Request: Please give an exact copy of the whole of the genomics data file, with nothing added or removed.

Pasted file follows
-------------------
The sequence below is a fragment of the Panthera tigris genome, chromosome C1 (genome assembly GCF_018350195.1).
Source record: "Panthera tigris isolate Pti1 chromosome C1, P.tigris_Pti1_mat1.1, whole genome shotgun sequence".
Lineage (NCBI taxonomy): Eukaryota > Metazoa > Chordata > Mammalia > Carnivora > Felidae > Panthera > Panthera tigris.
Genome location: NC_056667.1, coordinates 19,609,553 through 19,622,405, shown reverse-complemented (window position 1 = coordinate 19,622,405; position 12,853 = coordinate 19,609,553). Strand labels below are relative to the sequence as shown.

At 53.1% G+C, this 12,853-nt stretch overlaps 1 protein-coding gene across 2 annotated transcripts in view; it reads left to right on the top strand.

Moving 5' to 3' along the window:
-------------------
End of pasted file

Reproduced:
The sequence below is a fragment of the Panthera tigris genome, chromosome C1 (genome assembly GCF_018350195.1).
Source record: "Panthera tigris isolate Pti1 chromosome C1, P.tigris_Pti1_mat1.1, whole genome shotgun sequence".
Lineage (NCBI taxonomy): Eukaryota > Metazoa > Chordata > Mammalia > Carnivora > Felidae > Panthera > Panthera tigris.
Genome location: NC_056667.1, coordinates 19,609,553 through 19,622,405, shown reverse-complemented (window position 1 = coordinate 19,622,405; position 12,853 = coordinate 19,609,553). Strand labels below are relative to the sequence as shown.

At 53.1% G+C, this 12,853-nt stretch overlaps 1 protein-coding gene across 2 annotated transcripts in view; it reads left to right on the top strand.

Moving 5' to 3' along the window: